Researchers have developed a way to infuse plants with special functions without the use of genetic engineering. This could be a way to create cotton that is lighter and stronger, that glows in the dark or is pigmented in a way that does not fade. While regulatory hurdles remain before it can be applied to industry, scientists are working to improve it.
The researchers used ovules from cotton plants, which grow cotton fibers after the plant is fertilized. The harvested ovules were cultured separately, without the normal, photosynthetic process making the sugars needed for growth. Instead, the plants were fed water containing glucose that had been attached to other molecules. Once the plants took up this modified glucose, it was taken into the ovules and passed on to cells that build cotton fibers.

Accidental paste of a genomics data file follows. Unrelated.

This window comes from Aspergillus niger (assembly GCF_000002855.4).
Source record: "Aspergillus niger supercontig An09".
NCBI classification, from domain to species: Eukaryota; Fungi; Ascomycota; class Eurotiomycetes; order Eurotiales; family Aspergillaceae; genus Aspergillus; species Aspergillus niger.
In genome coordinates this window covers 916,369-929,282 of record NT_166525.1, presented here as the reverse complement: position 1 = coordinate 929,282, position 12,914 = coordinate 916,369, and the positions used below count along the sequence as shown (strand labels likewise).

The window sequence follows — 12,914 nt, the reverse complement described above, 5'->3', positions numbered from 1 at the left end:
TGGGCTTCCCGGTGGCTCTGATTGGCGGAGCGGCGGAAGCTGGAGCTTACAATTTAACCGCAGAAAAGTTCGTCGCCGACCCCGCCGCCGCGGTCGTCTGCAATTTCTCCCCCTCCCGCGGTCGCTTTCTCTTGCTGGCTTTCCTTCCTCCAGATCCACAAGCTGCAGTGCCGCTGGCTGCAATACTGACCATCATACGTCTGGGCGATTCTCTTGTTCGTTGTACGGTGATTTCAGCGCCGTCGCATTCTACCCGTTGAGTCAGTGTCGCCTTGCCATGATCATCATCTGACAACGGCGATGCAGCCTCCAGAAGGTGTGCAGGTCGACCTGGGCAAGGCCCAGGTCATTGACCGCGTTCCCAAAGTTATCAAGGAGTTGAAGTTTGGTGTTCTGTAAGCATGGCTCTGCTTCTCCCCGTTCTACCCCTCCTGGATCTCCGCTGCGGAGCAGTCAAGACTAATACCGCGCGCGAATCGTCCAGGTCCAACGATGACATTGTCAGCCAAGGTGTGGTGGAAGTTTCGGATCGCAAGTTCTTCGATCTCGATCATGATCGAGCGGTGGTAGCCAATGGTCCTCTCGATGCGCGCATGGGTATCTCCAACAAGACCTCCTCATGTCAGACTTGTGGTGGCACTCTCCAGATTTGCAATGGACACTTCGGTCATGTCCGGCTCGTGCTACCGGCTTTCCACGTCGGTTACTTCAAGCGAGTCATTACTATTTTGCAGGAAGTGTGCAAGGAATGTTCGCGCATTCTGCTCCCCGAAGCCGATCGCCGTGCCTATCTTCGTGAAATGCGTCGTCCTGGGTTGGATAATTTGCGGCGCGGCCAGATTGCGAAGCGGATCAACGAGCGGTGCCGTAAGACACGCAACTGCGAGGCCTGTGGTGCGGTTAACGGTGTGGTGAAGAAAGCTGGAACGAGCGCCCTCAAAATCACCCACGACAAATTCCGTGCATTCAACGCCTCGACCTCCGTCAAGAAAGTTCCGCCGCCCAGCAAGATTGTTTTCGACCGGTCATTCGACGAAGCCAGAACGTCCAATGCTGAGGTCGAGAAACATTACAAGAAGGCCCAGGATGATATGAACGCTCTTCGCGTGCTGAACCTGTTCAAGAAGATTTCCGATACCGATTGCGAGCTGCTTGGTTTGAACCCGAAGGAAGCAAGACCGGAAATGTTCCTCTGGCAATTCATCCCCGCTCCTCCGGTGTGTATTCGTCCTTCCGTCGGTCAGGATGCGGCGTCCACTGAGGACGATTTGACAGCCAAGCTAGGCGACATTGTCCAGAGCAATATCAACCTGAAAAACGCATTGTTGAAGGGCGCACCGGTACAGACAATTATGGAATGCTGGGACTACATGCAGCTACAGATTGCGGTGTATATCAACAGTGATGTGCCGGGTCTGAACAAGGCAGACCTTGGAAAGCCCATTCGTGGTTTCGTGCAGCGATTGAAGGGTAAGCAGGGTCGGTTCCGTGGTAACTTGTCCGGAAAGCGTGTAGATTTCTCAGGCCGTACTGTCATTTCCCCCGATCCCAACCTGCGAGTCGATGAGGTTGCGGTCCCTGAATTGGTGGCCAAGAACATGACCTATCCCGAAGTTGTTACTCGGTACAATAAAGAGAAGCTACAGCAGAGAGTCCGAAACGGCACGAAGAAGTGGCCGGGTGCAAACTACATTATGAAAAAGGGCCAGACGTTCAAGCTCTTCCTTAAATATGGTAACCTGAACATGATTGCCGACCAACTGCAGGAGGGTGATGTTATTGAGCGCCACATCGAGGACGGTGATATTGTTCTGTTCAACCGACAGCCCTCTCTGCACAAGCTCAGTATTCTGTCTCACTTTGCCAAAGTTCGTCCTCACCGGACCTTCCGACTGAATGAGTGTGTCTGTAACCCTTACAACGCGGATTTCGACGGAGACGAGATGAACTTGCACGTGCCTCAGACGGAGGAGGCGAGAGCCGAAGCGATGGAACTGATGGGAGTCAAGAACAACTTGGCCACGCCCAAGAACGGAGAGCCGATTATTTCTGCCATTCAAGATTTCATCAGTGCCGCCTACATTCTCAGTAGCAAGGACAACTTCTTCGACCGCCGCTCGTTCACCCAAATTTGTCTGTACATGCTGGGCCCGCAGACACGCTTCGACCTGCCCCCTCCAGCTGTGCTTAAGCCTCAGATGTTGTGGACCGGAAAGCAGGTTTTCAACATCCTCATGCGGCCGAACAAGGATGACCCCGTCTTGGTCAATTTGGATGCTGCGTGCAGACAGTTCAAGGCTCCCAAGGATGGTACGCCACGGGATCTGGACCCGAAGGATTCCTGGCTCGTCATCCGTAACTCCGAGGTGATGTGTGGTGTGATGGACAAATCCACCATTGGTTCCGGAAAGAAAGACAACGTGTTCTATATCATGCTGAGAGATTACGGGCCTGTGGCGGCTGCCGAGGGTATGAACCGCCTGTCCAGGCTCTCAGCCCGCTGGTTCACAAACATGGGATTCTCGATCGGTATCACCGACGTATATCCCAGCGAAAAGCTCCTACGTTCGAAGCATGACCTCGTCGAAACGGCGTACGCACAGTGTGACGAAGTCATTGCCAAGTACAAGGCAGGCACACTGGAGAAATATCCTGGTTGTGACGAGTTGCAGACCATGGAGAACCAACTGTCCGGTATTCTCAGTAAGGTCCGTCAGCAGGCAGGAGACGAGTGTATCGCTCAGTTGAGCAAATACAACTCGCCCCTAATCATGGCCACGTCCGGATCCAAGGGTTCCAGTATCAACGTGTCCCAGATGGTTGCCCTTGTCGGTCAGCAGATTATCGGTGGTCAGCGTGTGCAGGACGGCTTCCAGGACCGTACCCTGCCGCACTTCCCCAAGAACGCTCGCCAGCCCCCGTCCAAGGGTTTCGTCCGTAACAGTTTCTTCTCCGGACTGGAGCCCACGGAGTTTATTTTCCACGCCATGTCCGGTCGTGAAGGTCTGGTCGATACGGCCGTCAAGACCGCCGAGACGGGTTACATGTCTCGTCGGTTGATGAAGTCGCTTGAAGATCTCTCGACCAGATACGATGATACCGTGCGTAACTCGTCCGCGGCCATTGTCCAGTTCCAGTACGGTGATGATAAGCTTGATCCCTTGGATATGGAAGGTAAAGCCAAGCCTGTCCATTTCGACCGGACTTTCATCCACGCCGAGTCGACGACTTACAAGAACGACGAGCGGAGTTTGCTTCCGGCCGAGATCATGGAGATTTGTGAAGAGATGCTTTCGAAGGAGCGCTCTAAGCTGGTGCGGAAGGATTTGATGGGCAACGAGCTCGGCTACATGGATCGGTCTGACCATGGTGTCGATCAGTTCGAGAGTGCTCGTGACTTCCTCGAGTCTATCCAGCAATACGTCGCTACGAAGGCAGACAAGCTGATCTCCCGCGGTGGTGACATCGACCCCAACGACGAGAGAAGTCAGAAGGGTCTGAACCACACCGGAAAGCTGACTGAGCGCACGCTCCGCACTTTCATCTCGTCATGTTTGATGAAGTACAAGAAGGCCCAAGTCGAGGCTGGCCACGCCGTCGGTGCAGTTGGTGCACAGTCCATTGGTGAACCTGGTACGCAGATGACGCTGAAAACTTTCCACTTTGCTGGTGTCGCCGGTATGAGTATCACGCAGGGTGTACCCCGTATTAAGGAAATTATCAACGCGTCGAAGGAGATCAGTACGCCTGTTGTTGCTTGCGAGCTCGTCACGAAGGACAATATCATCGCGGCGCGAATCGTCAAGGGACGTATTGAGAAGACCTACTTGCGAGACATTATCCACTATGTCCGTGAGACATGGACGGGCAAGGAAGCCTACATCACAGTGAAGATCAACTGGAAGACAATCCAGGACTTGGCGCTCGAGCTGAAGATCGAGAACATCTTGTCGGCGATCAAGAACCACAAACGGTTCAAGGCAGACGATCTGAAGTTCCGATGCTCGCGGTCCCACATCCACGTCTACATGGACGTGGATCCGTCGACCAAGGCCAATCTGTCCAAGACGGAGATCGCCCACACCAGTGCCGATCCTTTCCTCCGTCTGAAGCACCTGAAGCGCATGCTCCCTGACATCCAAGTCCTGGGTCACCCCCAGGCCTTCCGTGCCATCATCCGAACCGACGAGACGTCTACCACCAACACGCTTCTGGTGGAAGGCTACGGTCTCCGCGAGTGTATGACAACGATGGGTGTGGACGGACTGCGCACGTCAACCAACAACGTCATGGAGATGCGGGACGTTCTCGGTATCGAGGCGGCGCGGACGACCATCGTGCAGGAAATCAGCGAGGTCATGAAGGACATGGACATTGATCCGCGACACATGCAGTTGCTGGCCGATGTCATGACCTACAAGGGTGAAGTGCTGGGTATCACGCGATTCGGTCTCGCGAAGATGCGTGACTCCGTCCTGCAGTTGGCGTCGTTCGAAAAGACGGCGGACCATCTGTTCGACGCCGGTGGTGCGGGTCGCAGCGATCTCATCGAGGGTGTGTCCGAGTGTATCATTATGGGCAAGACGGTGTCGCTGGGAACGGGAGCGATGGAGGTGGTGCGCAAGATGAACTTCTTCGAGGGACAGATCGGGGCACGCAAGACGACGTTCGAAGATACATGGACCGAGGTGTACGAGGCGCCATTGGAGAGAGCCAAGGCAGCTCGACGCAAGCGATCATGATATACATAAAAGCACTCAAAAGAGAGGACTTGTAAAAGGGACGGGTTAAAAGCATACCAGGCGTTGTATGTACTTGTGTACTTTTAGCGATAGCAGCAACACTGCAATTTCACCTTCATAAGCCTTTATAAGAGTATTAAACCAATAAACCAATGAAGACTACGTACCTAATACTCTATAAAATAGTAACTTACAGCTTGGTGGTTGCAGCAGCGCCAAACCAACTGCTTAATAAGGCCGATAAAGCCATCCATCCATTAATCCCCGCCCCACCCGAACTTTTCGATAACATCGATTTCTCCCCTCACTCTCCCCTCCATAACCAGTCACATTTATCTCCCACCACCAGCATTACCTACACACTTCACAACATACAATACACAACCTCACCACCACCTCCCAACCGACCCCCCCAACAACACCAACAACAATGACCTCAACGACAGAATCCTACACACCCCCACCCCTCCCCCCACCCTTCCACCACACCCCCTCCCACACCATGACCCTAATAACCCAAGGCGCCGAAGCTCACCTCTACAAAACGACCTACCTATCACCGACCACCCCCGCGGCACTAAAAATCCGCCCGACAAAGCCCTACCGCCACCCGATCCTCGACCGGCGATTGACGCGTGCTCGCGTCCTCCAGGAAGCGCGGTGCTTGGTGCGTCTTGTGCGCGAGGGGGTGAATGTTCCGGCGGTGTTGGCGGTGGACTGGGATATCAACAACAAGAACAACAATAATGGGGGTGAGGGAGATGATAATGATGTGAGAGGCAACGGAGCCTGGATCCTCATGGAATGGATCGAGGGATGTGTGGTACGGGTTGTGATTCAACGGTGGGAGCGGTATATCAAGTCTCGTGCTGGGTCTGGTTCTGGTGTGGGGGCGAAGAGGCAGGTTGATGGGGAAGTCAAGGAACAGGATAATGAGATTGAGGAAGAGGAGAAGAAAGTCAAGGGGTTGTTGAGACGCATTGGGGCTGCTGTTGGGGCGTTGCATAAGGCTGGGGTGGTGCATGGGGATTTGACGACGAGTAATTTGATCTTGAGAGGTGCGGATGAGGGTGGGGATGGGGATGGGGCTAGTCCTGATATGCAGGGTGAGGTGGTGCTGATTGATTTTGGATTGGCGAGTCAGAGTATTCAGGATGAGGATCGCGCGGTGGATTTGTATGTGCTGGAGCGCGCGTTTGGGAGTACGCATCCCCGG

After testing this method with fluorescent molecules, it was found that around five percent of the fluorescent material was weaved into the fibers. They had a yellow appearance in normal light but glowed green if exposed to ultraviolet light. There is still much to be done to perfect the technique, but it presents a new avenue for the production of a huge variety of modified plants and even bacteria.